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Prosecutor Misconduct in Maine – Success!

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ADA Mary N. Kellett:

Guilty on Seven Counts of Prosecutor Misconduct


In November 2014, it was announced that ADA Mary Kellett had resigned her position for personal reasons.

On January 8, 2015, Filler filed a federal civil rights lawsuit against the prosecutor, police, and the city of Gouldsboro. Among other claims, the lawsuit alleged that a recording of an interview of Ligia by a nurse was edited to exclude a portion where the nurse advised Ligia to cry when she testified so that the rape would seem more real.

On April 24, 2015, Filler was fully exonerated of his misdemeanor conviction of assault.

On July 20, 2015 the Maine Board of Overseers of the Bar issued a finding of prosecutorial misconduct against DA Carletta Bassano, ADA Kellett’s direct supervisor. The decision, arising from complaints unrelated to the Filler case, stated that Bassano had disobeyed the rules of a tribunal, failed to provide discovery materials to the accused, neglected to properly supervise an attorney, and engaged in conduct prejudicial to the administration of justice.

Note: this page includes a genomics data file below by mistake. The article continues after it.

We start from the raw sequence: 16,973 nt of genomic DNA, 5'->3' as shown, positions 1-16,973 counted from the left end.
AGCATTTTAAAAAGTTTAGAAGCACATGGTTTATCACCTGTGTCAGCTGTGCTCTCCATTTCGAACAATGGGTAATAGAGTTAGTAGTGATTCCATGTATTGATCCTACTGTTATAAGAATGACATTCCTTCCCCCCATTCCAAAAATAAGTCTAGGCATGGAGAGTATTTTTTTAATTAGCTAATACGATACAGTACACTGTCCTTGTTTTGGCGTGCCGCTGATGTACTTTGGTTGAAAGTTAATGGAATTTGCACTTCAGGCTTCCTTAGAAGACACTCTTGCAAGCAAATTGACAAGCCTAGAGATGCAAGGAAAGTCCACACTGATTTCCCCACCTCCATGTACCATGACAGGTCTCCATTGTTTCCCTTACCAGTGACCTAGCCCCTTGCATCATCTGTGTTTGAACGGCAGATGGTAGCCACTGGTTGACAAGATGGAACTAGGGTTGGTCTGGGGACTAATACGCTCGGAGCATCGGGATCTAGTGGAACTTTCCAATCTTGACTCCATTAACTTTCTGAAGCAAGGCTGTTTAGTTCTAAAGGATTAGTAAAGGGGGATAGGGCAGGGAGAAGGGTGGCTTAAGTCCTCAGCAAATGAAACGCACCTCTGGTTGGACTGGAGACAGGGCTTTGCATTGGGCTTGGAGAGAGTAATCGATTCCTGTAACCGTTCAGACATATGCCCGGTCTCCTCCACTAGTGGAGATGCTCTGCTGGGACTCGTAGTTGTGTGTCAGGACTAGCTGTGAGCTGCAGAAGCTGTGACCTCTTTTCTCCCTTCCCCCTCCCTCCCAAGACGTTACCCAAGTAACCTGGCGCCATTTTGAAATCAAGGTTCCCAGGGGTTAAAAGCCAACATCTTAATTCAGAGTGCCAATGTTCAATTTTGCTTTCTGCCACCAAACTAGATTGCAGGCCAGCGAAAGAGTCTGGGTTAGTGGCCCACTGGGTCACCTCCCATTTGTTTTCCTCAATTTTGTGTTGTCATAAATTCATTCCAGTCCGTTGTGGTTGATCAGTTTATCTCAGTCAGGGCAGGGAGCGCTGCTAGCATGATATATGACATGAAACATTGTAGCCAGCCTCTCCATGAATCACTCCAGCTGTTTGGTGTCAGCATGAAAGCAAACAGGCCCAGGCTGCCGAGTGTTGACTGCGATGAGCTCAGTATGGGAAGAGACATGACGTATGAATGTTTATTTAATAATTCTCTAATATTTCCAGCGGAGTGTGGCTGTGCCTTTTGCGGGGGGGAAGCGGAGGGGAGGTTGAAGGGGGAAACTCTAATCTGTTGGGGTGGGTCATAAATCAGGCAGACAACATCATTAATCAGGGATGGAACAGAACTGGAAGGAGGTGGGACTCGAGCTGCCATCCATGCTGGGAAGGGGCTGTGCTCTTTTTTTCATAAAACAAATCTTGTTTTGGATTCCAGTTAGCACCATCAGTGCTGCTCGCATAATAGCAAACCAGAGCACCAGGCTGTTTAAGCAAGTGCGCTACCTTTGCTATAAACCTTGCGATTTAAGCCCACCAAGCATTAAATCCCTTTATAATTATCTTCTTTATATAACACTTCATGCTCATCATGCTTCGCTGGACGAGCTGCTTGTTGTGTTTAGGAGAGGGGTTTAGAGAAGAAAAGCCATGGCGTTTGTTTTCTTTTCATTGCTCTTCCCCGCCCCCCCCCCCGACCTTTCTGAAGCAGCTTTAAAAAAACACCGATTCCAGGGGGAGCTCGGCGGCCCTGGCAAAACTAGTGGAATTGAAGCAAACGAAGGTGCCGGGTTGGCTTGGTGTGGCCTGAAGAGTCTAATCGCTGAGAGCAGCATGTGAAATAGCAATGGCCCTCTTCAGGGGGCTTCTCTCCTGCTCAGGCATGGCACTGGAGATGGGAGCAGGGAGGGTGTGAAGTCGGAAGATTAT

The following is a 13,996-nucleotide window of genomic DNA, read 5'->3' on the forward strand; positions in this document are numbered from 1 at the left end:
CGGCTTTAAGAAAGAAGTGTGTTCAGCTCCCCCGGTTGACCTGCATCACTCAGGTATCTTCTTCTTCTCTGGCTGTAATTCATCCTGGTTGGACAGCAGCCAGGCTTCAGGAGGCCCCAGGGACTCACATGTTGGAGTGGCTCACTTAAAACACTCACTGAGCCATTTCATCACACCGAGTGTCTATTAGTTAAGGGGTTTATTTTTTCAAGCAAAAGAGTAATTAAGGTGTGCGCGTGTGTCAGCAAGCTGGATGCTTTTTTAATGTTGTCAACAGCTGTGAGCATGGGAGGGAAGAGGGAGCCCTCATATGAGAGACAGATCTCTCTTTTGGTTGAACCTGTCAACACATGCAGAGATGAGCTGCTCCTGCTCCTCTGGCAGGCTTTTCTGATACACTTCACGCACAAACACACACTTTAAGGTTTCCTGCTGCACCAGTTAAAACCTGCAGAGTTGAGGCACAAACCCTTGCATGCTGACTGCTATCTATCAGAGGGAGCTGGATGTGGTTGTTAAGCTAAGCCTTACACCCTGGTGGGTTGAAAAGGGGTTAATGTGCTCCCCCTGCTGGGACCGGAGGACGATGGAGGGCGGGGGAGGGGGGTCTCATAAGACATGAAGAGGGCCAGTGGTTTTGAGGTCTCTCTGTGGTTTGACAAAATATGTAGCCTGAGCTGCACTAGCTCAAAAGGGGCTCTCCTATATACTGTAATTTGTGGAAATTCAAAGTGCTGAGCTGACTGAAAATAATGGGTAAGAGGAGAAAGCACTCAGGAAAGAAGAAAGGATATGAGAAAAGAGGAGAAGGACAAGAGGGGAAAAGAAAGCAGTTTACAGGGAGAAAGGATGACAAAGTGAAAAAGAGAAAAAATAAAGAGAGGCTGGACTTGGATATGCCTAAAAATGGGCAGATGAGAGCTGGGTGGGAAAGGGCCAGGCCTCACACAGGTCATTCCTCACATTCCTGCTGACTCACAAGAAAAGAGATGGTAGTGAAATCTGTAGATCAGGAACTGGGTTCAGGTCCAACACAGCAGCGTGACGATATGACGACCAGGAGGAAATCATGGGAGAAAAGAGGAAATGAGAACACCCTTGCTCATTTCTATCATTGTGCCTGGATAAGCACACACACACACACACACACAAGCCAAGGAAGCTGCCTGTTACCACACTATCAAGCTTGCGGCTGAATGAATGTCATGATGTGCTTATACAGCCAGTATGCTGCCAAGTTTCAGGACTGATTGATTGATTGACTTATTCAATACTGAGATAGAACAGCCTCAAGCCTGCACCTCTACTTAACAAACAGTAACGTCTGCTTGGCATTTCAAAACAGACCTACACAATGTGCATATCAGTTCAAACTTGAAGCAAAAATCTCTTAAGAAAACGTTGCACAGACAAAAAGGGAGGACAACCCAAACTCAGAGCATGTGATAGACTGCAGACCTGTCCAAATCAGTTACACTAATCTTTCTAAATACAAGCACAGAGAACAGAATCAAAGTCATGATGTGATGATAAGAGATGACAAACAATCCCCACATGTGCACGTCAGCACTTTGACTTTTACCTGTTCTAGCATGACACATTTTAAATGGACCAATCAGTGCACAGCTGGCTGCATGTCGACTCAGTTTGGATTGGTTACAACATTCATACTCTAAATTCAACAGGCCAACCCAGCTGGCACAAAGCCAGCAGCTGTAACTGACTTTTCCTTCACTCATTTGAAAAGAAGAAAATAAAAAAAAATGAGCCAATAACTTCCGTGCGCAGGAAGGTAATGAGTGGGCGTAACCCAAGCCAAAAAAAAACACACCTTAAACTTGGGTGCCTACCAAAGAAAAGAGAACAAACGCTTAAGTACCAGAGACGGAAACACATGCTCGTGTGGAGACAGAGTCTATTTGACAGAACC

In October 2016 the American Civil Liberties Union of Maine joined the national ACLU and the Maine Association of Criminal Defense Lawyers (MACDL) on a friend-of-the-court brief in the case, Filler v. Kellett. They argued that there should be no prosecutorial immunity for tampering with evidence or advising police to break the law. The brief was filed in the U.S. Court of Appeals for the First Circuit. It can be found here: The district court denied Kellett’s motion to dismiss the case, and she has appealed that ruling.